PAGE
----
|Publisher:||Standard Publications, Incorporated|
|Product dimensions:||7.50(w) x 9.25(h) x 0.36(d)|
About the Author
Charles Dickens (1812-1870) is probably the greatest novelist England has ever produced, the author of such well-known classics as A Christmas Carol, Great Expectations, David Copperfield and Oliver Twist. His innate comic genius and shrewd depictions of Victorian life — along with his indelible characters — have made his books beloved by readers the world over.
Date of Birth:February 7, 1812
Date of Death:June 18, 1870
Place of Birth:Portsmouth, England
Place of Death:Gad's Hill, Kent, England
Education:Home-schooling; attended Dame School at Chatham briefly and Wellington
Read an Excerpt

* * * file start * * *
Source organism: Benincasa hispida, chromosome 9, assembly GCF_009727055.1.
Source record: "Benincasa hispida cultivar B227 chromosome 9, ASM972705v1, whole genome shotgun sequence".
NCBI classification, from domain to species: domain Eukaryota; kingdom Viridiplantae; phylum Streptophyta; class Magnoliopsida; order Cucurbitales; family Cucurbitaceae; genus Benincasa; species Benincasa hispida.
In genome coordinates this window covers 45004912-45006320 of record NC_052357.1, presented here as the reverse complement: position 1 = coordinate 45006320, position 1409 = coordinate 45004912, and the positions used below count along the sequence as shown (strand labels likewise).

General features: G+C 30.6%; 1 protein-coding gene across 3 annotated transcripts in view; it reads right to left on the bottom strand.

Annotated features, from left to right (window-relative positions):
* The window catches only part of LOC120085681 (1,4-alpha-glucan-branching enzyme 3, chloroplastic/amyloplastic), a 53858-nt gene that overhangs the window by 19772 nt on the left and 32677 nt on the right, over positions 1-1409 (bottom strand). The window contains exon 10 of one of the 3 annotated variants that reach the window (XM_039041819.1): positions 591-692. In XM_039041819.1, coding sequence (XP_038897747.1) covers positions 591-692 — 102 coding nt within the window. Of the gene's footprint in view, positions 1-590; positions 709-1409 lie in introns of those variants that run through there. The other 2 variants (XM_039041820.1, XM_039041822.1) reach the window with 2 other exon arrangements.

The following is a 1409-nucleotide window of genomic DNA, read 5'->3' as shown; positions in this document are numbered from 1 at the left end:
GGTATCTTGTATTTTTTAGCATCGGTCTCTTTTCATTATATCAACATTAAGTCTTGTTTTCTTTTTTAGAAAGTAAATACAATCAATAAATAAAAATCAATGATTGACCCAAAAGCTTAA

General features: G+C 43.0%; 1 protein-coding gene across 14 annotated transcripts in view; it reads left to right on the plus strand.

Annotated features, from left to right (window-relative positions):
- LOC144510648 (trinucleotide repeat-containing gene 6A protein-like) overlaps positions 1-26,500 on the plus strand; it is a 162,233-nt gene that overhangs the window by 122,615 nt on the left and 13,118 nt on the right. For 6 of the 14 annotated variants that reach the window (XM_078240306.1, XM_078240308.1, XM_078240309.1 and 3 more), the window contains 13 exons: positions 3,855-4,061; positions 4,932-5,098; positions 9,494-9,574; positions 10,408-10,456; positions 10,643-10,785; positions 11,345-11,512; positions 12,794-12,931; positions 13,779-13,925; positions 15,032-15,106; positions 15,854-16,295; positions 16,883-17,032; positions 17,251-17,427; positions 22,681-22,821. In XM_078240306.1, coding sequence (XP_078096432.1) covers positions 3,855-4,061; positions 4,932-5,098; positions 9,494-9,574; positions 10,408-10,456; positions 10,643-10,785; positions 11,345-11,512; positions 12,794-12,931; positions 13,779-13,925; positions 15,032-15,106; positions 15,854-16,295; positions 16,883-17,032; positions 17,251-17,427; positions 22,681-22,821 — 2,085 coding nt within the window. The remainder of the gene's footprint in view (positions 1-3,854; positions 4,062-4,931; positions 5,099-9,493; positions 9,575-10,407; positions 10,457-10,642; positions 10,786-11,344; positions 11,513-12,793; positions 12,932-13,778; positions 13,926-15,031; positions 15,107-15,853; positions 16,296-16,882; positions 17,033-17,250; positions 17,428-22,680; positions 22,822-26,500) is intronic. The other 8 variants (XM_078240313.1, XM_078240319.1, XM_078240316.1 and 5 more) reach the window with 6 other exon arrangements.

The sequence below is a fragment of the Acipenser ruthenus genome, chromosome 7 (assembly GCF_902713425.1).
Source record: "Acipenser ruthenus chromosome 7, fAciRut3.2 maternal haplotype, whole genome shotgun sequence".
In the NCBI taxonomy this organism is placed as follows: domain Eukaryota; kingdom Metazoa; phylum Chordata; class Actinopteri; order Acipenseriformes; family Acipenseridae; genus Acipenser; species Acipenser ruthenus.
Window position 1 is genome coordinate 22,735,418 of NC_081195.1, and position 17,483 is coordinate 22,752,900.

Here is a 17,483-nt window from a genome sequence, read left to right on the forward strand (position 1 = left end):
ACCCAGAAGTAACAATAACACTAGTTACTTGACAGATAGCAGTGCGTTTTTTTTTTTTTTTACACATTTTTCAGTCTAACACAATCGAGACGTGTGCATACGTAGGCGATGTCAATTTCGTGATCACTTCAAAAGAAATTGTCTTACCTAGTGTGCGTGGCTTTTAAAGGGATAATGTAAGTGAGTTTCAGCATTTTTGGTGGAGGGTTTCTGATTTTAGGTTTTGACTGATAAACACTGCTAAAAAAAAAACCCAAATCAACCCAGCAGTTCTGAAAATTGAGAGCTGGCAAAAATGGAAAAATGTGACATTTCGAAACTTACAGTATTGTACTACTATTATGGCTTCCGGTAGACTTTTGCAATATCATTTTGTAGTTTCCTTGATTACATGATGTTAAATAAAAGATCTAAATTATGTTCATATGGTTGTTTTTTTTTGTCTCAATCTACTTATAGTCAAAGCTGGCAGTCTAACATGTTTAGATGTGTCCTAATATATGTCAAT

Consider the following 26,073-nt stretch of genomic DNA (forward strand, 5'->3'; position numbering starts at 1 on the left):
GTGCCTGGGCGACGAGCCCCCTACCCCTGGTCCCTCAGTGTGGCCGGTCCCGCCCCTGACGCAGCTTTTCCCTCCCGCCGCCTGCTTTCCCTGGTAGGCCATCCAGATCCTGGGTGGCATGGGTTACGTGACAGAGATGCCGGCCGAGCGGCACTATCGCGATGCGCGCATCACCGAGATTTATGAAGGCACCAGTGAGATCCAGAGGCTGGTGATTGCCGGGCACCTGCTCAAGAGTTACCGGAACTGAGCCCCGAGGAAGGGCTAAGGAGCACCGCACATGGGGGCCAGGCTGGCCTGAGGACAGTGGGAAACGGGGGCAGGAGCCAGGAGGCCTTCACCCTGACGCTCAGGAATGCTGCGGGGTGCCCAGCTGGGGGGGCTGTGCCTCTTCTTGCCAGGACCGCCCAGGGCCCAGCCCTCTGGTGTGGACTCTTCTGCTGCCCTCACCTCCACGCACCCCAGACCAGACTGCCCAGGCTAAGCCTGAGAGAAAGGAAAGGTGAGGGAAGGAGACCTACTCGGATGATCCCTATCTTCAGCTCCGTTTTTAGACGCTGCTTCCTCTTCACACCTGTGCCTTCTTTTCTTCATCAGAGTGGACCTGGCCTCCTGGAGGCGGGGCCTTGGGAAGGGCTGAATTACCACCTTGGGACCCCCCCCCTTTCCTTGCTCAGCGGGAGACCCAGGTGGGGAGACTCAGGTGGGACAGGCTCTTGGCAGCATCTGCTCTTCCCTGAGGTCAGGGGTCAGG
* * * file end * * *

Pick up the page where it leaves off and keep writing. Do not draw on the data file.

A SKETCH OF THE LIFE OF CHAELES DICKENS. Chakles Dickens, the most popular novelist of his time, and one of the greatest humorists of any age, was born on the 7th of February, 1812, near Portsmouth, England, where his father held a government office. The family, by successive changes, came finally to live at Chatham, where, until he was nine years old, Charles received the most durable of his early impressions. He was a very sickly boy, being subject to violent spasms, which unfitted him for active exercise ; but this inability to play gave him the inclination to read, so that at this early period of life his imaginative powers were quickened and developed by some of the masterpieces of English fiction. The misfortunes into which the improvident habits of his father had plunged his family compelled Charles, before he was ten years old, to earn his living, and he was placed in a blacking-warehouse, in a tumble-down building near the Thames. His duty was to cover with paper the pots of blacking, and to paste on each a printed label; in his after life he was keenly sensitive to what he regarded as the humiliation of this employment. At this time his father was confined in the Marshalsea Prison for Debtors, where Charles often visited him. Amid the low associates of the warehouse and in the degrading scenes of the prison he passed two years, without, however, losing the animal spirits or the capacity of humorous enjoyment, which were to serve him with such magnificent results. Readers of " David Copperfield " discover more of semi- autobiography in the novel than in any other of Dickens's novels. It is generally understood that the amusing charac4 SKETCH OF CHARLES DICKENS. ter ofMicawber is an extravagant caricature of the author's father; in " Little Dorrit," also, Dic...